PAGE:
<< Máire Breatnach
"The centuries-old strains of Celtic music are suddenly in vogue," proclaimed music industry trade magazine Billboard in an April, 1995 front-page story. And nobody understands and inhabits those centuries-old strains with more authority and grace than Máire Breatnach (pronounced My-ra Bran-nah). Breatnach, who was introduced to U.S. Celtic music fans as the virtuoso fiddle player in Mary Black's backing band, has now begun to cut her own distinguished path with the release of Angels Candles on the Blix Street label. Proving herself not only a talented musician but a provocative writer as well, Máire shows with Angels Candles her seamless ability to marry traditional, contemporary and classical music.
Wrapped around the often-favored Celtic topics of myth and fable, Angels Candles is a tour de force that has already received praise in Europe. "Utterly splendid contemporary tunes, firmly rooted in traditional music," says Folk Roots. "Memorably beautiful tunes," according to the Irish Times. "Astonishing in both concept and scope. It is quite simply in a class apart," raved the Evening Echo.
Those are powerful words to live up to, but, although a new name to many, Máire Breatnach is a familiar face in Celtic circles and is herself steeped in tradition. She's an evocative and emotive musician with a scholarly understanding of the roots and history of Celtic music.
Máire began studying piano and violin at the Dublin College of Music at age six. She won the Eamon Ceannt Scholarship for outstanding achievement in music and Irish. She went on to study both at University College of Dublin where she earned several degrees and was awarded a post-graduate scholarship by the Department of Irish Folklore Archives. Máire lectured at the College of Music while pursuing a Ph.D. in Ethnomusicology. She has written a weekly column on traditional folk music for Anois, the Irish language newspaper.
But Máire has also put the esoterica to practical and artistic use. In addition to Mary Black, she's toured with Sharon Shannon, played on records by Mary Black, Frances Black, Capercaille, Sinéad O'Connor, Christy Moore, Delores Keane and others, and on the soundtracks of In The Name Of The Father and The Secret of Roan Inish. Along with Angels Candles, Máire currently has an album out on Atlantic's Celtic Heartbeat label and is featured on two commercially impressive compilations, Atlantic's Celtic Heartbeat Collection and Narada's Celtic Legacy: A Global Celtic Journey. She was also a featured artist in the April PBS-TV program, A Celtic Celebration.
Máire is a highly honored musician in her native Ireland, where she's won numerous awards and a sterling reputation not only in traditional circles, but in the classical, jazz, and rock genres as well. Now, with Angels Candles in particular, Máire begins to create a place distinctively her own, where a loving nod to tradition meets a personal contemporary vision. Blended together, they make a unique, thoroughly satisfying approach to Celtic music that's winning more fans everyday. And Blix Street will spread the news even further with the release of Angels Candles in North America.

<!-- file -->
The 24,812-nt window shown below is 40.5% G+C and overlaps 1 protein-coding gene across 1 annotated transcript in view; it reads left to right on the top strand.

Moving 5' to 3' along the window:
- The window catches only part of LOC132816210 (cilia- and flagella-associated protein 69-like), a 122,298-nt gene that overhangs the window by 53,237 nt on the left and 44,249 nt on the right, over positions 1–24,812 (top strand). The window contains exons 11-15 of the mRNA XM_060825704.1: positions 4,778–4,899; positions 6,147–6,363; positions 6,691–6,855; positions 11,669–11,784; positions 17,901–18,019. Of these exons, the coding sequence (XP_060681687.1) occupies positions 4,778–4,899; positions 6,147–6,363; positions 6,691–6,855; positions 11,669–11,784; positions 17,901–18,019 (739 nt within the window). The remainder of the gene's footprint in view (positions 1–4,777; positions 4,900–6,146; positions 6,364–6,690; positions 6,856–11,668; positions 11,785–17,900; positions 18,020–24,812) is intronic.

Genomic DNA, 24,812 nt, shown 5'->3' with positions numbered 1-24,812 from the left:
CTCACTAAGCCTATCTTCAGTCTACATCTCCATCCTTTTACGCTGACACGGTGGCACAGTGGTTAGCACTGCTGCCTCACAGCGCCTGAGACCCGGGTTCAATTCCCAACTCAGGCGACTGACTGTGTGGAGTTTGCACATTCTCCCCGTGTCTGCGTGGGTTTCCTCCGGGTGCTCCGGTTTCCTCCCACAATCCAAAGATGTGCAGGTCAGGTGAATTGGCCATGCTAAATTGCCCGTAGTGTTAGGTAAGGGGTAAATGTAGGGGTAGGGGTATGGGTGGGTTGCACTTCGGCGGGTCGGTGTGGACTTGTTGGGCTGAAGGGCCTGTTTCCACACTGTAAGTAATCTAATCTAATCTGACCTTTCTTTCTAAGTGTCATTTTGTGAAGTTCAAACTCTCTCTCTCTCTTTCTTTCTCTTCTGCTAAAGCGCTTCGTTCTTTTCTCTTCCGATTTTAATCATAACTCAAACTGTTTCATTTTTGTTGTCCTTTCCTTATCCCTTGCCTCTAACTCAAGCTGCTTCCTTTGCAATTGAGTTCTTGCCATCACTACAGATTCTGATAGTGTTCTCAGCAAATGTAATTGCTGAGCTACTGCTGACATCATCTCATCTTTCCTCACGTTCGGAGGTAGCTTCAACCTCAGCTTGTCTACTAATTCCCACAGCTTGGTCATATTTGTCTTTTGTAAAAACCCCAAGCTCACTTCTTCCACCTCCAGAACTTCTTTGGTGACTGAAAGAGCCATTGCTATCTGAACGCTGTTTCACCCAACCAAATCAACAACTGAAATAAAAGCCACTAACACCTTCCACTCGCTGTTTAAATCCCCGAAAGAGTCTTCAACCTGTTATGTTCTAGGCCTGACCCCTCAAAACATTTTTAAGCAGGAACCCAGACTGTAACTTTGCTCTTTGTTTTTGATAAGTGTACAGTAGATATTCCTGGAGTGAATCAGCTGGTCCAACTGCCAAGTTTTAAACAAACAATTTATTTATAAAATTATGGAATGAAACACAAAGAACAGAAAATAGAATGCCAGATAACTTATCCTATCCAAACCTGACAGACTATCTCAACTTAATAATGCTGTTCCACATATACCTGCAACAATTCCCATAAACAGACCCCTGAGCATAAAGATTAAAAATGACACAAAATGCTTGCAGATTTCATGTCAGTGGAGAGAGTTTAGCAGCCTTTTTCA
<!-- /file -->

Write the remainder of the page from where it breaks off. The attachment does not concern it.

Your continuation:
In the words of Irish music critic John O'Regan: "Angels Candles is [a] lovingly woven tapestry of personal Celtic-influenced music. Richly satisfying and intensely moving, this is an album to drink deep from and gain the insight of Máire Breatnach's attachment to the Celtic tradition and her pioneering spirit. Angels Candles is a work of genius that begs to be heard by every discerning fan of Celtic music in all its forms."
On fiddle, viola, whistles, piano and keyboards, guitar and vocals, Maire has performed and recorded with Riverdance, Christy Moore, Alan Stivell, Phil Chevron, Sinead O' Connor, Altan, Sharon Shannon, Mary Black, Mike Oldfield, Donovan, Dave Gilmour, Sarah Brightman, Gavin Friday, Nigel Kennedy, Donal Lunny, Dolores Keane, Ronnie Drew, Liam O' Maonlai, Ronan Hardiman and Bill Whelan.
As a record producer, she has worked with Sonny Condell, Johnny McEvoy, Jim McCann, The Black Family and Keith Donald.
TV and film credits include Glenroe, Tintean, and Voyage (RTE), A Freezing Summer (Japan), Angela Mooney Dies Again, In The Name of the Father, The Secret of Roan Inish, Rob Roy and Moondance.
In 1999, Maire was featured on the two chart-topping albums, Tears of Stone (The Chieftains) and Eist, for which she wrote the title song, a duet with Brian Kennedy.
Maire has composed and recorded two other solo albums: The Voyage of Bran and Celtic Lovers and is currently (1999) working on her fourth album.